Required environmental study could cause major delays
TxDOT has been hiding information it knew would lead to major delays in completion of the Hwy. 290 project, say members of Fix290 and the Save Our Springs Alliance.
At community forum meetings last summer, TxDOT claimed that the Fix290 parkway proposal would require a new environmental impact study while their design would not. Now it appears TxDOT knew all along that all of the options they were presenting needed an additional environmental impact study.
The Federal Highway Administration (FHWA) had requested that the Texas Department of Transportation (TxDOT) complete a Supplement to the Final Environmental Impact Statement (FEIS) in part because of the controversy over the project and in part because the original document is 20 years old.
In all likelihood, this means a major delay of at least two years in the completion of the Hwy. 290 project at the “Y” in Oak Hill.
The November 30, 2007 letter from FHWA District Engineer Salvador Deocampo, said, “Currently, on the west side of the project from FM 1826 to Williamson Creek, TxDOT has been working on a reevaluation of the project. The reevaluation was commenced to address changes in design which include consideration of additional alternatives including a reduction in the overall footprint of the segment and to toll the mainlanes. This reevaluation would also assess environmental issues such as endangered species, Mobile Source Air Toxics, noise impacts, etc., not previously studied in the original EIS and approved in the 1988 ROD [Record of Decision]. The project has generated some controversy as is expressed in public statements by the Fix290 neighborhood group, the Save Our Springs Alliance (SOSA) environmental group and several anti-tolling groups.”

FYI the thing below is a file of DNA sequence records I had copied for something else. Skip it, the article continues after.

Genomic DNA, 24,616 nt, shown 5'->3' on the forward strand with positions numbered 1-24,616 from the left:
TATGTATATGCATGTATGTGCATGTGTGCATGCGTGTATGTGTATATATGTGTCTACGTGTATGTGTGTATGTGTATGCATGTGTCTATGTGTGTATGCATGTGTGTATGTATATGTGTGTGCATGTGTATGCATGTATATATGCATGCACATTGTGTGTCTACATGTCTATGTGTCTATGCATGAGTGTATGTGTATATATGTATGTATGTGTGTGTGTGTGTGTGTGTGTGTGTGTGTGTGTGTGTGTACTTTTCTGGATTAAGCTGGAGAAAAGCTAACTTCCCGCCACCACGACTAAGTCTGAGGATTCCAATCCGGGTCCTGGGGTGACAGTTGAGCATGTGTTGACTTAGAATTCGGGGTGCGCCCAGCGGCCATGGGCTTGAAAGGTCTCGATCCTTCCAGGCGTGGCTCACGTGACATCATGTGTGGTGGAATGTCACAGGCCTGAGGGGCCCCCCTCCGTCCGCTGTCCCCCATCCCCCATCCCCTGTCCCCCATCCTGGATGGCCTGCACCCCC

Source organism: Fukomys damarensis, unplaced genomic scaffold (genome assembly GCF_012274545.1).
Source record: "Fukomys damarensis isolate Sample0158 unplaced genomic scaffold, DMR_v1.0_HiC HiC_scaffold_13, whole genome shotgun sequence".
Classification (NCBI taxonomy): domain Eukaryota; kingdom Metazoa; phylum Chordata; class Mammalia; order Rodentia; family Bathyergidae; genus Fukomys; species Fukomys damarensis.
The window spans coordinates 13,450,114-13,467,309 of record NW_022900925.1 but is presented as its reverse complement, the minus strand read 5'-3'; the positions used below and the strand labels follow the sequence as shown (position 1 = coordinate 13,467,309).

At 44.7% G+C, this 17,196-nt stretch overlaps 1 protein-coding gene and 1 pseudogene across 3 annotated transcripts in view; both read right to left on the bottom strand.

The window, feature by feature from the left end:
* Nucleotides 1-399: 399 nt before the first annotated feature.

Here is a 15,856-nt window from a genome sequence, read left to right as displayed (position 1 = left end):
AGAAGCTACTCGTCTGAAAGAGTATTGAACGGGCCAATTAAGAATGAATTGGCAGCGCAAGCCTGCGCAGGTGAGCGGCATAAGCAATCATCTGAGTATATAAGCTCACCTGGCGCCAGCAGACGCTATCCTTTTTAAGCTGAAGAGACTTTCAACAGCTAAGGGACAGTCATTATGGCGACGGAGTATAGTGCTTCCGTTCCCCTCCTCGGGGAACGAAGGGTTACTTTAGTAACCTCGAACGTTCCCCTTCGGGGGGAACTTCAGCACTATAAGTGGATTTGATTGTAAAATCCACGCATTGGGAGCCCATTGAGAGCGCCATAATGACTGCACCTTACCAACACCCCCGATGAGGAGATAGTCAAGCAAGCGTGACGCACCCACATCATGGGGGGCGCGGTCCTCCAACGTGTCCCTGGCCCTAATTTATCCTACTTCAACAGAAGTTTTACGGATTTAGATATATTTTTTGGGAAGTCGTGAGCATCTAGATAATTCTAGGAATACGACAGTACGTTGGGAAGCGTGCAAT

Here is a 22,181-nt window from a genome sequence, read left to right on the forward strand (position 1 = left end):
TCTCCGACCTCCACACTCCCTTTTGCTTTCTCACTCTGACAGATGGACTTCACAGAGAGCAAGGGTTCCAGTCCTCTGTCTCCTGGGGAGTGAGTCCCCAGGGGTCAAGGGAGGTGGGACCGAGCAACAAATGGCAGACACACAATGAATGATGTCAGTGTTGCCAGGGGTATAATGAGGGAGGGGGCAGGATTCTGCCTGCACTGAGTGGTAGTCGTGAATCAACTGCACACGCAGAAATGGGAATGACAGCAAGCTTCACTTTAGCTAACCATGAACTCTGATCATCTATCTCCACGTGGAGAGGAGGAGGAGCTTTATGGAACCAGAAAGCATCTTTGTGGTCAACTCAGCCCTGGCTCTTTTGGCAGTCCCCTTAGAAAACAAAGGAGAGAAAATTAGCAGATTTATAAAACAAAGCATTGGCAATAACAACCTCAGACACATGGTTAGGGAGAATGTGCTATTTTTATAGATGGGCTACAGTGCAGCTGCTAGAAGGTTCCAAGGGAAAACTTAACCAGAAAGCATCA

The letter was discovered by SOSA when officials made a Freedom of Information request. Andrew Hawkins, staff attorney for SOSA, told the Gazette, “Yes, we (SOSA) sent a FOIA request to FHWA and turned up this letter. Public information laws are a crucial part of the democratic process, as they give people a way to hold our government accountable for its actions, all the more important to take note of during this Sunshine Week. But certainly it should not take a FOIA request to FHWA to find out what's going with the TxDOT's schedule and plans for the 290 project.”
March 16-22 is Sunshine Week, a campaign by the media to push for an open and accountable government.
TxDOT did not respond to a request about whether the requested SEIS will delay the project. Said Hawkins, “When TxDOT presented the matrix of new alternatives last year, they estimated 48 months for an SEIS. They have some amount of time allotted in the current schedule for reevaluation that could be used for the SEIS, but we're still looking at a substantial delay.”
Steve Beers, a member of the Fix290 Coalition that wanted a parkway instead of a multi-level roadway, told the Gazette, “In the mediation sessions [last summer to encourage Oak Hill groups to pick the best design for 290], TxDOT claimed a SEIS for their so-called ‘parkway’ — Option 5 — would take 48 months. Since I think they were exaggerating then in order to push their tolled and elevated plan, I think the true reality is closer to one or two years. But who knows? It probably depends on their funding, and the reluctance with which they approach the work. If they drag their feet, or produce biased studies, there may be further delays and possibly even legal trouble.”
Carol Cespedes, spokesperson for Fix290, told the Gazette, “Last summer TxDOT made the claim that the Fix290 parkway proposal would require a new EIS while their design would not. I wonder how much longer people will believe TxDOT's statements when they are not only mistaken, but try to conceal their mistakes from the public.”
Read the rest of the report HERE.